Actress Sienna Miller said on Thursday she had been placed under a "web of surveillance" by a tabloid newspaper which listened into her messages and read emails, prompting her to accuse family and friends of leaking stories to the press.
Appearing at the Leveson inquiry into media practices and ethics, the star of movies such as "Layer Cake" and "Alfie" said she had felt violated by the constant coverage of intimate details of her private life in the press.
"(There was) this breeding of mistrust amongst all of us. Nobody could understand how this information was coming out...It was impossible to lead any kind of normal life," Miller said.
Miller's private life and particularly her romantic liaisons have long been staple fodder for the tabloid press.
The 29-year-old actress won 35,000 pounds from the Sun and the now defunct News of the World in November 2008 over her claims they had breached her privacy.
"I wanted to understand the extent of the information that they had on me," she said of the court case. "I wanted to know who knew, who had access to my telephone numbers, who had been listening to me ... I wanted to get to the bottom of it."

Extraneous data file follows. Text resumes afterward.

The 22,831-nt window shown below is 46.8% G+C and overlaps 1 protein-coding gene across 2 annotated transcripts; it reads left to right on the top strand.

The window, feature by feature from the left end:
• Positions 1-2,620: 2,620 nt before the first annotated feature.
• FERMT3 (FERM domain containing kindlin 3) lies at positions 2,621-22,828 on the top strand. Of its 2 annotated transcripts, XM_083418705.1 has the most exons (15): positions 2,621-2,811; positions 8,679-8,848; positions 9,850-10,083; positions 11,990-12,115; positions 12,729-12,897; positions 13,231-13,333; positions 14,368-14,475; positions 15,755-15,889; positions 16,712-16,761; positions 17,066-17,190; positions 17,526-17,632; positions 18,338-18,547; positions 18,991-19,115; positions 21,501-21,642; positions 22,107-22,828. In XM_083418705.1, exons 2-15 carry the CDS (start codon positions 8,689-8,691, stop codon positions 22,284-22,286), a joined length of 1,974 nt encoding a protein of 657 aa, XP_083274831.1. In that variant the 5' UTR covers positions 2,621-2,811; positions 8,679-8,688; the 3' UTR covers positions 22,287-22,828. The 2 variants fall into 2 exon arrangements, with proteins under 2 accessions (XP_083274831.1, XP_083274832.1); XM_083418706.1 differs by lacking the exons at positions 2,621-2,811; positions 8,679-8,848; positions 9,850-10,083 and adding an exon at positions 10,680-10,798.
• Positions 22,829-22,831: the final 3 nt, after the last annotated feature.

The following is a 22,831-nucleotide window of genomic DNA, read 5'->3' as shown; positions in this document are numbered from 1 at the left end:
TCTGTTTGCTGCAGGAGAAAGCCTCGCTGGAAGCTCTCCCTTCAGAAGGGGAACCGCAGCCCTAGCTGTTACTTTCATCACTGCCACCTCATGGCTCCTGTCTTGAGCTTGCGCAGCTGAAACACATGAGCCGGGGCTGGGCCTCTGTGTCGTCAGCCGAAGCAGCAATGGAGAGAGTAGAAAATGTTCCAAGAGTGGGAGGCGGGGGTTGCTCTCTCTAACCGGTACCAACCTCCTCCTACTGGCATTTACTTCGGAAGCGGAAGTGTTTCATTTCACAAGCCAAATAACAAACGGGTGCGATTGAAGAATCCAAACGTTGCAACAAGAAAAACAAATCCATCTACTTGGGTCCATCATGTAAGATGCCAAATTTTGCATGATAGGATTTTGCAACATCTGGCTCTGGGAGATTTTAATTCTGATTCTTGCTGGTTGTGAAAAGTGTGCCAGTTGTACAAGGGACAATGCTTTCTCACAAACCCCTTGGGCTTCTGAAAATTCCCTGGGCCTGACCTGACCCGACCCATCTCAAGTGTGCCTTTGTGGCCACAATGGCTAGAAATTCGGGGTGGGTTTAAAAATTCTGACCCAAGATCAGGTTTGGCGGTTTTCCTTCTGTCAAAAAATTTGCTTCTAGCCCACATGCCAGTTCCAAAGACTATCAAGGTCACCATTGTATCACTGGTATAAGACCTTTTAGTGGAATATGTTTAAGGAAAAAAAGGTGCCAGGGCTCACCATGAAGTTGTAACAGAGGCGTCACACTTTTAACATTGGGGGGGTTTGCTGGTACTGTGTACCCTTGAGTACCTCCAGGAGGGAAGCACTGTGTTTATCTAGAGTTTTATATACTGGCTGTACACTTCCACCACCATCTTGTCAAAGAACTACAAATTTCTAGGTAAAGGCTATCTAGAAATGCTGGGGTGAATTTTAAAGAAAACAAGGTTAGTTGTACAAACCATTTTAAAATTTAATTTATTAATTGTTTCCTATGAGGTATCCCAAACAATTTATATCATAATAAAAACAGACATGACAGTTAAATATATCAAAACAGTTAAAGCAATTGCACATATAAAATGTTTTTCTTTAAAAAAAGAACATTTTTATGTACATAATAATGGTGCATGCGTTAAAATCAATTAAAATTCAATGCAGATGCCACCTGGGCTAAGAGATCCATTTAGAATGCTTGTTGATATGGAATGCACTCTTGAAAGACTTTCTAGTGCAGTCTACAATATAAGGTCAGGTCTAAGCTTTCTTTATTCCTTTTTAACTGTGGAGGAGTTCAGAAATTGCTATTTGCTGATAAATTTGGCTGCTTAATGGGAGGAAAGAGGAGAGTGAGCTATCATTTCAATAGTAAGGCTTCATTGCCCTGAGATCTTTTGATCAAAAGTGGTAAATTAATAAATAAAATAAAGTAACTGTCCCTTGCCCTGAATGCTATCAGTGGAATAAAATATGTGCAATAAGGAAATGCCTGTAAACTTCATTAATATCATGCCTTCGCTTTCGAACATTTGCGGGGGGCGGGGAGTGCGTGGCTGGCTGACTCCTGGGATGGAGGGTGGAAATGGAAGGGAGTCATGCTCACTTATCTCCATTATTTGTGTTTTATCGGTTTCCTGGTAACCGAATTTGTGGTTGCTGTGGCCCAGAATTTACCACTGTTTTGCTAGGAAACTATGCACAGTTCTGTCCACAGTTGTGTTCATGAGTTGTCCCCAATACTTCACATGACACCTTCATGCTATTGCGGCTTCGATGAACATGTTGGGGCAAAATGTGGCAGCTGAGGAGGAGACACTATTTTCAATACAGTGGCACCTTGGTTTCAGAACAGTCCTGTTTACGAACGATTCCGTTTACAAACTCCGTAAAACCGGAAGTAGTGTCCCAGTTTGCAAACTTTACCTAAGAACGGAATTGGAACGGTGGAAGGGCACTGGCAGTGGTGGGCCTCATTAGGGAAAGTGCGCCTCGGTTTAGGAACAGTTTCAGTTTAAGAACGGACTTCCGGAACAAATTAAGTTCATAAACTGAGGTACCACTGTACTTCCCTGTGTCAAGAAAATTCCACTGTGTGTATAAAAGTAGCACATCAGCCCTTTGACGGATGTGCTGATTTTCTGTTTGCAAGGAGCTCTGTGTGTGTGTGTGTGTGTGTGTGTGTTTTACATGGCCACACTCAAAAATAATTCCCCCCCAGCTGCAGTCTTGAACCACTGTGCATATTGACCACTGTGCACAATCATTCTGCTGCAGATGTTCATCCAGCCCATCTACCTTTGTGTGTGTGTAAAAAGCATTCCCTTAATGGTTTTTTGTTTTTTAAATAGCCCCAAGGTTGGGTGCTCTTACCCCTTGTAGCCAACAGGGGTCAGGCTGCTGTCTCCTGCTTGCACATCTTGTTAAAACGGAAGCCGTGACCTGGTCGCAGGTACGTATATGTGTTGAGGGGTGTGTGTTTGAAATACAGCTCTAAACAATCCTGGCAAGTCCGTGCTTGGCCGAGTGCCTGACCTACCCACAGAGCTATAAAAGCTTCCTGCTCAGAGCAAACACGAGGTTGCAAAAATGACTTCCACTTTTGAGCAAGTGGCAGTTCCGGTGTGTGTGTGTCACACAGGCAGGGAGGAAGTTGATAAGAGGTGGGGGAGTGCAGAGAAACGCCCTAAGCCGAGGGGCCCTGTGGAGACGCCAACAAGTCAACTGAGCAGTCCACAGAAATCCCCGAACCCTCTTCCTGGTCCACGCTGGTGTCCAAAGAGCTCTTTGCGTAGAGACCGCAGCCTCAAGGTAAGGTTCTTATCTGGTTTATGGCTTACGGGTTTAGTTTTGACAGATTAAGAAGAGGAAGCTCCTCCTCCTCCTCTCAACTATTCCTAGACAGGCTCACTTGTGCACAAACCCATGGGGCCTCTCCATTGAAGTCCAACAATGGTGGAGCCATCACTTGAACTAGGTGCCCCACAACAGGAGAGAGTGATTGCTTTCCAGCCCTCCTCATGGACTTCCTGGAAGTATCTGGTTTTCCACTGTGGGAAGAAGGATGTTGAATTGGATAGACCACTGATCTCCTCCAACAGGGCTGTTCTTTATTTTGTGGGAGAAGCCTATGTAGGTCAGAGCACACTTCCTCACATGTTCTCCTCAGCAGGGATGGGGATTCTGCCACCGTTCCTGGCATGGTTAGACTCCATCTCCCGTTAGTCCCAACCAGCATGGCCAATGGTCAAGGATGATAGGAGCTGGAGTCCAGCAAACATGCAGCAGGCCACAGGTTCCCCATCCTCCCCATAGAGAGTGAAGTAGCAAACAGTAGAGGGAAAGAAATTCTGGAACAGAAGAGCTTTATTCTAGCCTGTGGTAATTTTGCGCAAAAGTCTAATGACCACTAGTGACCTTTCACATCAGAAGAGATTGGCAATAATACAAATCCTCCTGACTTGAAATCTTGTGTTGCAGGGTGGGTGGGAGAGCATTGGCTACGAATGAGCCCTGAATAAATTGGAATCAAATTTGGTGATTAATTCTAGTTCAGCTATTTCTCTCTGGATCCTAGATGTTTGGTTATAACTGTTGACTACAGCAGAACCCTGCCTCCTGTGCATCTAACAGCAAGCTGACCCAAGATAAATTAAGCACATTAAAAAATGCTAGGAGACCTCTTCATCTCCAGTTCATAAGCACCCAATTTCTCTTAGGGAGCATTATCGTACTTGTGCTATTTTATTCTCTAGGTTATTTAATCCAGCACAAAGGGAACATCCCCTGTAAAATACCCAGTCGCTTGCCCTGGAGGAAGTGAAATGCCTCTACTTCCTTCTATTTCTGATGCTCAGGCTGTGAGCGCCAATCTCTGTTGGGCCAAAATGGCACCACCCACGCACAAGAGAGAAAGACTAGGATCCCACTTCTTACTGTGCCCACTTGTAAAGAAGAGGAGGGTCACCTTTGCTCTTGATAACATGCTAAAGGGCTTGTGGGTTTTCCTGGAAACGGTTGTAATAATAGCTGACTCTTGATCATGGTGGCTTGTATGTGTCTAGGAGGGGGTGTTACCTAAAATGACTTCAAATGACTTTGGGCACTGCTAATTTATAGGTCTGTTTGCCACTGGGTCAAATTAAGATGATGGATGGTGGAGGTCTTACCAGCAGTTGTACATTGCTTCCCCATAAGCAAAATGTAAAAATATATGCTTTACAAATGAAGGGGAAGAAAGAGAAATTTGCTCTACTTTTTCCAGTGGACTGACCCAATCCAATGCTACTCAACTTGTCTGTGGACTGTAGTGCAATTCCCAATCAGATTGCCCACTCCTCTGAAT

The Leveson inquiry, set up in July and expected to last a year, has given celebrities and others featured on newspaper front pages a chance to throw a light on how these stories were obtained and the impact they have had on their lives.
Miller said she had been spat at and abused by paparazzi seeking a good reaction shot. She described in detail how she had been terrified by the attention, how photographers drove dangerously to get a picture, making her feel that she would be safer to stay at home.
"I would often find myself -- I was 21 -- at midnight running down a dark street on my own with 10 big men chasing me," she said. "And the fact that they had cameras in their hand meant that that was legal, but if you take away the cameras, what have you got?
"You've got a pack of men chasing a woman. And obviously that's a very intimidating situation to be in."
Miller said she had eventually been shown notes made about her by a private investigator, including phone numbers, phone PIN numbers, the password to her emails and the numbers of 10 of her closest friends.
"There was just this web of surveillance which obviously makes it very easy to understand how they were getting all of this information," she told the London court room. "Everyone close to me was being monitored and electronically listened to.
"I felt violated, and paranoid and anxious constantly.
"It's outrageous, it's unfathomable to feel like they can justify doing this. The ramifications on people's lives are rarely considered by the people who are doing it."